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Bucy RA, Hanisko KA, Kamphuis LA, Nallamothu BK, Iwashyna TJ, Pfeiffer PN. Suicide Risk Management Protocol in Post-Cardiac Arrest Survivors: Development, Feasibility, and Outcomes. Annals of the American Thoracic Society. 2017 Mar 1; 14(3):363-367.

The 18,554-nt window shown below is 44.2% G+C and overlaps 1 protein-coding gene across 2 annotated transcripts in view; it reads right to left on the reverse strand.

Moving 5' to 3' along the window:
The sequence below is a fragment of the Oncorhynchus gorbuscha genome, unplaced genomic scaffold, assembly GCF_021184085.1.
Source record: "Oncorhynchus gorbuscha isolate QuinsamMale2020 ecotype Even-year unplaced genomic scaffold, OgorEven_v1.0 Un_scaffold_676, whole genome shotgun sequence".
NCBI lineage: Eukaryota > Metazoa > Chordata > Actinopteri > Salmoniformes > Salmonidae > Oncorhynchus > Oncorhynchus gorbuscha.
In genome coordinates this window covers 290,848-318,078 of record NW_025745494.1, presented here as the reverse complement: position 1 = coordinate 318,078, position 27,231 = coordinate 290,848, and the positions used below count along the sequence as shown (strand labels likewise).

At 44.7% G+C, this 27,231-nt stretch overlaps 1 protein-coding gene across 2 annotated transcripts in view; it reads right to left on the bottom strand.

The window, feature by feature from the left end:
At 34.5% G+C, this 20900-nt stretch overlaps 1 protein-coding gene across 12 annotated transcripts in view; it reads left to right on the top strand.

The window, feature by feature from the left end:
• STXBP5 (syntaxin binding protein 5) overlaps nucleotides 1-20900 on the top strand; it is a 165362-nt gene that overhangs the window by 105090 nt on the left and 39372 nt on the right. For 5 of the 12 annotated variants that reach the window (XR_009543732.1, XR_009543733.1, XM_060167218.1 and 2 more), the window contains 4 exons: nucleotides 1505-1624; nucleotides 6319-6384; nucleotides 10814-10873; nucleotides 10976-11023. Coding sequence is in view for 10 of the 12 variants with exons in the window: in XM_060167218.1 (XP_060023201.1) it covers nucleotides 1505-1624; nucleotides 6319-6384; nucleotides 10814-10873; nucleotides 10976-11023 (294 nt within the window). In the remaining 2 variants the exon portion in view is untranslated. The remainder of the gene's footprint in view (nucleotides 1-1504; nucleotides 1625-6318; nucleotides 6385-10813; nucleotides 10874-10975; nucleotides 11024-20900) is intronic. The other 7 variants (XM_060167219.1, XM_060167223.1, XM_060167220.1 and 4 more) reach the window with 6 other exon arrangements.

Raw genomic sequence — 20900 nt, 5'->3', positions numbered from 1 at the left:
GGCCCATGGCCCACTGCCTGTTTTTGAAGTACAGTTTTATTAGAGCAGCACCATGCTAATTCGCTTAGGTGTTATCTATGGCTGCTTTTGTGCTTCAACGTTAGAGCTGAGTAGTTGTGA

RATIONALE: Suicidal ideation is an important part of the spectrum of depression, but studies of outcomes after cardiac events often avoid asking about suicide as part of their assessment due to perceived resource constraints and the complexity of managing this finding. OBJECTIVES: To describe the development, feasibility, and outcomes of a suicide risk management protocol implemented by research assistants administering the Patient Health Questionnaire Depression Scale (PHQ-9). METHODS: Patients surviving in-hospital cardiac arrest at any Veterans Affairs hospital during 2014 to 2015 received PHQ-9 screening as a part of longitudinal telephone or mail interviews administered at 3, 6, 9, and 12 months after hospital discharge. Those who screened positive for suicidal ideation were administered a telephone risk assessment protocol. MEASUREMENTS AND MAIN RESULTS: Fifty-five of 366 (15%) interviewed Veterans endorsed suicidal ideation according to the PHQ-9 on 82 of their completed interviews. Of those who endorsed suicidal ideation during their interview, 81% of interviews included passive suicidal ideation without intent or plan. Five (9%) patients were recommended to receive expedited follow-up with a mental health provider or suicide prevention coordinator located within their Veterans Affairs healthcare facility. In 50 (63%) interviews, the patient already had reliable resources, such as a mental health provider or the number to the Veterans Crisis Line. CONCLUSIONS: Suicidal ideation is common after in-hospital cardiac arrest, although most patients are at low risk. Addressing suicidal ideation in an observational research study is feasible, with a detailed protocol and research staff who can respond to incidents of high-risk suicidal ideation in collaboration with study clinicians.